Belfrē Kitchen Is Becoming a Lake Country Favorite

Delafield’s Belfrē Kitchen is building a devout following in its sanctuary of elevated American fare.

Belfrē Kitchen; Photo by Marty Peters

I’ve dined in some unusual restaurant settings – basements, former brothels, a building with goats grazing on the roof – but a former church is, I think, a first. It’s probably the reason Delafield’s Belfrē Kitchen – which does in fact have a belfry, or bell tower – has an air of calm that overrides the typical restaurant noise. You feel looked-after here.

The building has worn a number of hats since it was built in 1868, including a theater and a gift/antiques store called The Steeple (a name that stuck long after the shop closed). Amy Quinn, a California expat who has planted roots in Delafield, originally thought the then-vacant building could be the home base for her food truck. But she soon changed her mind. She put in a kitchen and a marble-topped cocktail bar, gave it a modern-quirky sensibility (notice the key motif) and hired a kitchen staff who make accessible, delicious, elevated American-style cuisine – Quinn calls it “health-forward.” Reinvention isn’t the goal. Satisfaction is. And there’s a lot of the latter here.

One of the best things I’ve eaten at Belfrē is the first item on the dinner menu – a bowl of roasted cauliflower ($14). Herbed compound butter, grated Parm and toasted breadcrumbs ratchet up the flavor intensity, plus you have the option to add thick-cut Nueske’s bacon ($4 extra). Do it! The smoky cubes of pork fat turn this vegetable dish into a decadent party. On the other end of the spectrum is the menu’s sole disappointment – a couple of wet, too-fragile crab cakes topped with apple-cabbage slaw and cilantro aioli ($18).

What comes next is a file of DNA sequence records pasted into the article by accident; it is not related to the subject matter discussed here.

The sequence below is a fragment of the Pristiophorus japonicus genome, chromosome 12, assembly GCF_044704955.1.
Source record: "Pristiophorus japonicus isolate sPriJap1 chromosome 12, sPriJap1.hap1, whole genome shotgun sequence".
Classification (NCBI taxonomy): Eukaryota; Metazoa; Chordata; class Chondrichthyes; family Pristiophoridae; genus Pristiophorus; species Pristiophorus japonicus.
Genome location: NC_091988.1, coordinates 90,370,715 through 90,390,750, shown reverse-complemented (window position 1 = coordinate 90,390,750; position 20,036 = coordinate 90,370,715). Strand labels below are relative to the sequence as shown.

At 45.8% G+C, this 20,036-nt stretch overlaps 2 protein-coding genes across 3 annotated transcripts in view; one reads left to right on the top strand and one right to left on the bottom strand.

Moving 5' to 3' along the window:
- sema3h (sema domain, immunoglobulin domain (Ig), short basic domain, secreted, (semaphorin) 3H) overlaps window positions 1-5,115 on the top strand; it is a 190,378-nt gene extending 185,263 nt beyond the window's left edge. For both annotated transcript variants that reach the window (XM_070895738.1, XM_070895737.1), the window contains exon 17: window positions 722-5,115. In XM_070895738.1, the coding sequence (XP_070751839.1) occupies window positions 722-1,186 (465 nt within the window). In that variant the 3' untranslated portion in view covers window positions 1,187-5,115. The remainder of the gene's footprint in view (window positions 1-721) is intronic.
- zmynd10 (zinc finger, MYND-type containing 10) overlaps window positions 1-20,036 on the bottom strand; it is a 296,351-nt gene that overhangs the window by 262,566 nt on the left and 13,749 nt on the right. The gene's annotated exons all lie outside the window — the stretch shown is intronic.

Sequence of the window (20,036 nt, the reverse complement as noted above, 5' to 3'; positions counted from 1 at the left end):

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Things are more consistent in main course land, starting with a rich, silky al dente house-made tagliatelle blanketed with braised short ribs and meaty oyster mushrooms ($30). Chicken Milanese – twin cutlets herb crumb-crusted and pan-fried – is tender and just unctuous enough, under a nest of arugula, dried cherries and red onion tossed in a maple mustard vinaigrette ($26). A lighter – and perhaps more health-forward choice – the Japanese rice bowl is a verdant garden of edamame, bok choy, root vegetables, shiitake mushrooms and jasmine rice in a citrusy ponzu dressing ($22). It’s tasty on its own or with a nicely crusted piece of seared salmon ($8 extra).

A final pitch for dessert – they have at least two good ones in the fudgy dark chocolate sea salt brownie, which is akin to flourless chocolate cake ($12), and the custard-like key lime tart dolloped with mascarpone cream ($12). And another reason to opt into dessert: There’s something impish about eating sinful desserts in a former house of worship. But you won’t feel a speck of guilt. 

Key lime tart in a jar from Belfrē Kitchen; Photo by Marty Peters


Belfrē Kitchen

606 Genesee St., Delafield, 262-303-5066

Hours: L: Wed-Fri 11 a.m.-2:30 p.m.; D: Wed-Fri 4:30-8 p.m., Sat 4:30-9 p.m.; Brunch: Sat-Sun 9 a.m.-2 p.m.
Prices: Dinner entrées $18-$45
Reservations: Recommended
Service: Attentive, welcoming, knowledgeable



This story is part of Milwaukee Magazine’s April issue.

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Ann Christenson has covered dining for Milwaukee Magazine since 1997. She was raised on a diet of casseroles that started with a pound of ground beef and a can of Campbell's soup. Feel free to share any casserole recipes with her.